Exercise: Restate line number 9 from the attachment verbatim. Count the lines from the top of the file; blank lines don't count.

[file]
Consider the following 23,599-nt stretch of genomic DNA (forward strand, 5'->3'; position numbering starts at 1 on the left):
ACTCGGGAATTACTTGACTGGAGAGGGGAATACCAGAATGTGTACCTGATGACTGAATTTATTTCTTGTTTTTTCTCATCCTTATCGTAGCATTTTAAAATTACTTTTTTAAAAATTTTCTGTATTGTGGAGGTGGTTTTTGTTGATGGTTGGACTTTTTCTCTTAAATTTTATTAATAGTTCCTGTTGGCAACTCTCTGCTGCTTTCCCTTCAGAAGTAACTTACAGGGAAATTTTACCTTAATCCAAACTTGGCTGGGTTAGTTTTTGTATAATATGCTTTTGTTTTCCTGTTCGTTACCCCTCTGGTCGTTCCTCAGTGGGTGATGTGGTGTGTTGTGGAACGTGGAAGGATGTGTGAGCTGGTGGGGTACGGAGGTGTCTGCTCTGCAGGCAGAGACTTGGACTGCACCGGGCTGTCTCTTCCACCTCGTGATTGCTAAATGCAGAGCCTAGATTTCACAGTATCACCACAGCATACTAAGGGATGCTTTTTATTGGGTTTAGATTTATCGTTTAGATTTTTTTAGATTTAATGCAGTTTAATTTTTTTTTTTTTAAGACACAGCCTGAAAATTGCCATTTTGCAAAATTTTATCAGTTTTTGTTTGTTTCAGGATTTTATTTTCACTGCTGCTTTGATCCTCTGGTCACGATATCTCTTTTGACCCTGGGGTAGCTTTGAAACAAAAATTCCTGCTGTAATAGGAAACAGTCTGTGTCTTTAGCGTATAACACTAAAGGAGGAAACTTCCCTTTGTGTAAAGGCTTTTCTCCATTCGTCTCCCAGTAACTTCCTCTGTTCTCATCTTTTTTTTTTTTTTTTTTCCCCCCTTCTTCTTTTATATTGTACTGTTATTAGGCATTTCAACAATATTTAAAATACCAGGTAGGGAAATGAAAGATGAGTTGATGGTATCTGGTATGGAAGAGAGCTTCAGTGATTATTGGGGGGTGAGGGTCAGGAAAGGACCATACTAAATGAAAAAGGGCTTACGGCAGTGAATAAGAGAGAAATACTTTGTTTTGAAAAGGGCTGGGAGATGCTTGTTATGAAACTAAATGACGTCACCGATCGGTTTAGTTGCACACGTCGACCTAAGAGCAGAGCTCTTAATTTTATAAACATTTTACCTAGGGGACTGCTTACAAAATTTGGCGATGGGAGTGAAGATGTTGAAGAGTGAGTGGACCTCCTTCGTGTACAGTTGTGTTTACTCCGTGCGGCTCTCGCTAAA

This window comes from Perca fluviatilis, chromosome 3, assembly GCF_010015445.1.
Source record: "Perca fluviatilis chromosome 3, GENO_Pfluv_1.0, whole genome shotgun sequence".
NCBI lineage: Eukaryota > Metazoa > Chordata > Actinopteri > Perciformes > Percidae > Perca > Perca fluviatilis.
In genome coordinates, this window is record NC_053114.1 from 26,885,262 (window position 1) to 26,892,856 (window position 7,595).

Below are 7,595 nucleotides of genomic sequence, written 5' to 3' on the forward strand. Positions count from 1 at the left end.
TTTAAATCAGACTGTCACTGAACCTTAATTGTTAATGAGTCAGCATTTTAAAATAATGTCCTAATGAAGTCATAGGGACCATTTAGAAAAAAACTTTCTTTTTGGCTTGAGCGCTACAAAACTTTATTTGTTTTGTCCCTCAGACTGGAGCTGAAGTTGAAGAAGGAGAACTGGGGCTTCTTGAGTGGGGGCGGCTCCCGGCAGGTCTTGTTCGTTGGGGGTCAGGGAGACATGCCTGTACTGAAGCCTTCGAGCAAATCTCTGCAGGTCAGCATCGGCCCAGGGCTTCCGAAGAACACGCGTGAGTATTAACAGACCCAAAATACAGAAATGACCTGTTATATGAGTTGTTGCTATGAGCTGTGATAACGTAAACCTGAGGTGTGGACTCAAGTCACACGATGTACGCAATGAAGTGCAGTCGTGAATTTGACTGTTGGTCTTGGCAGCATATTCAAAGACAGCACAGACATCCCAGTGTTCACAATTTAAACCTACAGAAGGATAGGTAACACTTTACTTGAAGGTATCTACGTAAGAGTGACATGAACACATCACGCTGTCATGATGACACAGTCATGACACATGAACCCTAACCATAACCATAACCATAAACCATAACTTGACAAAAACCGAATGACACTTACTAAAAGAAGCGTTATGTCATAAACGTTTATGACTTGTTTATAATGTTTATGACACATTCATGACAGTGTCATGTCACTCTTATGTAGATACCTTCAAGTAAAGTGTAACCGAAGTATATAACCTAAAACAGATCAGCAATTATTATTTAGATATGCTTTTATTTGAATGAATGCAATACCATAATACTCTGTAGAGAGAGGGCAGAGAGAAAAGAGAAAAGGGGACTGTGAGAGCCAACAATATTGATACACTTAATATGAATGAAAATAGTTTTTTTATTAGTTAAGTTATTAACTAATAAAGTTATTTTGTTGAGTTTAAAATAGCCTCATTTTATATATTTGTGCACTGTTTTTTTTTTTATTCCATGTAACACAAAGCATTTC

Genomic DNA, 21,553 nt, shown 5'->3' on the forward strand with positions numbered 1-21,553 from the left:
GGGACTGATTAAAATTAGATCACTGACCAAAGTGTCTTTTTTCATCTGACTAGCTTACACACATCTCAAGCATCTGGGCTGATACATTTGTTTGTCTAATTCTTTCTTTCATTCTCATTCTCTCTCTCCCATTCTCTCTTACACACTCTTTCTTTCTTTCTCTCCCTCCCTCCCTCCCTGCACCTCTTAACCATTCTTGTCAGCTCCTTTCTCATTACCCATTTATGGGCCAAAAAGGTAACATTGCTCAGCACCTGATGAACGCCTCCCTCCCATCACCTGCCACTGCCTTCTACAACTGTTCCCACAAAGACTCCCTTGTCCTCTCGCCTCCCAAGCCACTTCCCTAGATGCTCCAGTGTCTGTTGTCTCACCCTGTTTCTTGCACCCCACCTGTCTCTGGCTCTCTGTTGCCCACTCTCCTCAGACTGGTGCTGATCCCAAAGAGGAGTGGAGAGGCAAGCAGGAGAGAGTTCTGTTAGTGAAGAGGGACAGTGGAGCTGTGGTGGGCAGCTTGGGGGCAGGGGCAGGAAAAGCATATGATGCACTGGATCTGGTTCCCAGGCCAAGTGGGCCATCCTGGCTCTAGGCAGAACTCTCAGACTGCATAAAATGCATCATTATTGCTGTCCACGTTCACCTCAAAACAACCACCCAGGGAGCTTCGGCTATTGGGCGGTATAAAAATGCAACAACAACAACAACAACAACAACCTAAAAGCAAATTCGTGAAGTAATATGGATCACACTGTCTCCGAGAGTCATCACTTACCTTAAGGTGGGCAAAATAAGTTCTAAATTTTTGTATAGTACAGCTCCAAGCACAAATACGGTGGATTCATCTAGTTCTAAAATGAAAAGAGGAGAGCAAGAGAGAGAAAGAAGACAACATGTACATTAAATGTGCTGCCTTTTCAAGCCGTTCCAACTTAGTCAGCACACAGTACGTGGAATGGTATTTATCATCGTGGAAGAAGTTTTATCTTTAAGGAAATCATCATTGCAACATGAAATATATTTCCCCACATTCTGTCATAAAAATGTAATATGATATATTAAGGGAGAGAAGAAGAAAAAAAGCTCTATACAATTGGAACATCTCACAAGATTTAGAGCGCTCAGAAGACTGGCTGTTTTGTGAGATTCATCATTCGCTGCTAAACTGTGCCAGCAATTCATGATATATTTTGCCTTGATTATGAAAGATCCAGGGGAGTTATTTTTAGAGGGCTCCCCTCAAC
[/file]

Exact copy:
Genomic DNA, 21,553 nt, shown 5'->3' on the forward strand with positions numbered 1-21,553 from the left: